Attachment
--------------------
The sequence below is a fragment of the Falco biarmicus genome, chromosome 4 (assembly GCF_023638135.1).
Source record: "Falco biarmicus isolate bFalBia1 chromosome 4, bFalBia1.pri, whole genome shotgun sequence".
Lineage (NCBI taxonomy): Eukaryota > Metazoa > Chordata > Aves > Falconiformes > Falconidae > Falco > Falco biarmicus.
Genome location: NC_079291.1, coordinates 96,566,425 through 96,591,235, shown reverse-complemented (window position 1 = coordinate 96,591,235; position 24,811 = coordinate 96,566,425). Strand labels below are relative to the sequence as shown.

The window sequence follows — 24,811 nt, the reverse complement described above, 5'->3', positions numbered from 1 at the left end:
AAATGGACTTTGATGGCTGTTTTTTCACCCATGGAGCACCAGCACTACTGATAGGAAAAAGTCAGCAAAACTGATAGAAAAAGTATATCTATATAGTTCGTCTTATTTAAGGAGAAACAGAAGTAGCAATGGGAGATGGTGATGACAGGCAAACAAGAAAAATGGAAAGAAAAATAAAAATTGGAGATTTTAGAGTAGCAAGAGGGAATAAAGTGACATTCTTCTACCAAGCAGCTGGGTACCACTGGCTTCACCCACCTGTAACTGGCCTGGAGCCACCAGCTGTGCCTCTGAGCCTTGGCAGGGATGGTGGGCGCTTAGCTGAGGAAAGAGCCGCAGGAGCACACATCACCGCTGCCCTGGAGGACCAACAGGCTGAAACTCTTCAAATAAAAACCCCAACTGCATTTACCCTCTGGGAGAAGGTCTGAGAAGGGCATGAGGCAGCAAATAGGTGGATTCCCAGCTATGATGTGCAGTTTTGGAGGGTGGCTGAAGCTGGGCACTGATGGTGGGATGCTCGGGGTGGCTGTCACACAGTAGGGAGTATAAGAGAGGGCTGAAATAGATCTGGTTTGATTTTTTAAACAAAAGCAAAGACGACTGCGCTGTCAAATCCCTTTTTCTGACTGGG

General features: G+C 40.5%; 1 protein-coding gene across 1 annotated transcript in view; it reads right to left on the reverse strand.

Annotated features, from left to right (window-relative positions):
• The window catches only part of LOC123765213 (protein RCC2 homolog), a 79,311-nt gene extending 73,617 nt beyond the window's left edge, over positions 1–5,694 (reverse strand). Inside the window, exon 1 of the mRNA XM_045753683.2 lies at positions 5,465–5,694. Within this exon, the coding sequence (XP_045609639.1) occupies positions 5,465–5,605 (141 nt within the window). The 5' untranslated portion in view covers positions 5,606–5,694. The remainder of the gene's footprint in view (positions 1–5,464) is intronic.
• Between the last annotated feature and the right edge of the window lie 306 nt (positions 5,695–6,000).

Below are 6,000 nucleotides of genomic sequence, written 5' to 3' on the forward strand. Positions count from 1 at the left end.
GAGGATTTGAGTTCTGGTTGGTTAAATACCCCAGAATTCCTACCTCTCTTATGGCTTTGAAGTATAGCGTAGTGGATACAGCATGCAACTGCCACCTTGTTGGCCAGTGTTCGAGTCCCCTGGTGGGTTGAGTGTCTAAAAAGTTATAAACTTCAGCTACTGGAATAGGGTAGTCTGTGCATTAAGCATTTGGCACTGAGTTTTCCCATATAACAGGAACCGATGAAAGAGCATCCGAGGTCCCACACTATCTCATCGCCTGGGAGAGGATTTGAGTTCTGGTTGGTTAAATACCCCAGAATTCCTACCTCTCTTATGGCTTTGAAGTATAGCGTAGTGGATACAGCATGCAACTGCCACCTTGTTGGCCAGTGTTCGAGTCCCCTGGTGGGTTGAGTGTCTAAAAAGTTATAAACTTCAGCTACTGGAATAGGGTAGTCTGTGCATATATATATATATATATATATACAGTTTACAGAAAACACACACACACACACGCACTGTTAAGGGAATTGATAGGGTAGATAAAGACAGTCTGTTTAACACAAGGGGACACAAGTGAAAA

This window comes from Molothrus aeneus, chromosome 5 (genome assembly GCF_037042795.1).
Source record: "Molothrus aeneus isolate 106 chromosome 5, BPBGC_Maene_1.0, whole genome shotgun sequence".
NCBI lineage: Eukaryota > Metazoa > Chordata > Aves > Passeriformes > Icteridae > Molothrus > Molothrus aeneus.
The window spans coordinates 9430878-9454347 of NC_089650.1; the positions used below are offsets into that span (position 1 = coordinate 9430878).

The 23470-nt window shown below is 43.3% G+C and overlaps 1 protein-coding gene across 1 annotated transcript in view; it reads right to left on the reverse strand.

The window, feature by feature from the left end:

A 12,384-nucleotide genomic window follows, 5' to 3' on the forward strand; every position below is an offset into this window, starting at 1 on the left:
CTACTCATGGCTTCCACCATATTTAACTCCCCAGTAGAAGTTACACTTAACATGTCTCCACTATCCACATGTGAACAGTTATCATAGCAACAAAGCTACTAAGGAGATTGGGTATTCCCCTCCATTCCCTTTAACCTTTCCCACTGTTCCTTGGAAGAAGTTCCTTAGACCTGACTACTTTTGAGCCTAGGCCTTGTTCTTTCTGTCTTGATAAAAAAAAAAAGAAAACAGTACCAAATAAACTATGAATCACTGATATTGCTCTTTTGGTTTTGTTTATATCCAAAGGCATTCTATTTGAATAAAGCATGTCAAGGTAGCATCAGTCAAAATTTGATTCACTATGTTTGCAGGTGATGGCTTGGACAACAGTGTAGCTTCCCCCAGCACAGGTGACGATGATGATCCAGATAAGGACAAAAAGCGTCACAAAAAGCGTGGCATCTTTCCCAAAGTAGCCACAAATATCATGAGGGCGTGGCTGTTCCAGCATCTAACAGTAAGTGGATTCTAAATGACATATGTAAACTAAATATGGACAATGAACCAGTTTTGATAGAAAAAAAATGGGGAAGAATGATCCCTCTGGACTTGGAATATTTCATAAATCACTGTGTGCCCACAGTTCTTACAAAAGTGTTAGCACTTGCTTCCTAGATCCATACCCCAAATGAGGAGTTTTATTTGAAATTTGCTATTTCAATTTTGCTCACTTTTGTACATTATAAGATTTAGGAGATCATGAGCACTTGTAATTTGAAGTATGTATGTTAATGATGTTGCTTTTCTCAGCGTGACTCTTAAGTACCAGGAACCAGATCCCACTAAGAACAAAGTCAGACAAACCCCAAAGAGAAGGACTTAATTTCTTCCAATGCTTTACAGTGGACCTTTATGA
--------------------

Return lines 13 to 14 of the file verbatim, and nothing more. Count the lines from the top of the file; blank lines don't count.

This window comes from Molothrus aeneus, chromosome 5 (genome assembly GCF_037042795.1).
Source record: "Molothrus aeneus isolate 106 chromosome 5, BPBGC_Maene_1.0, whole genome shotgun sequence".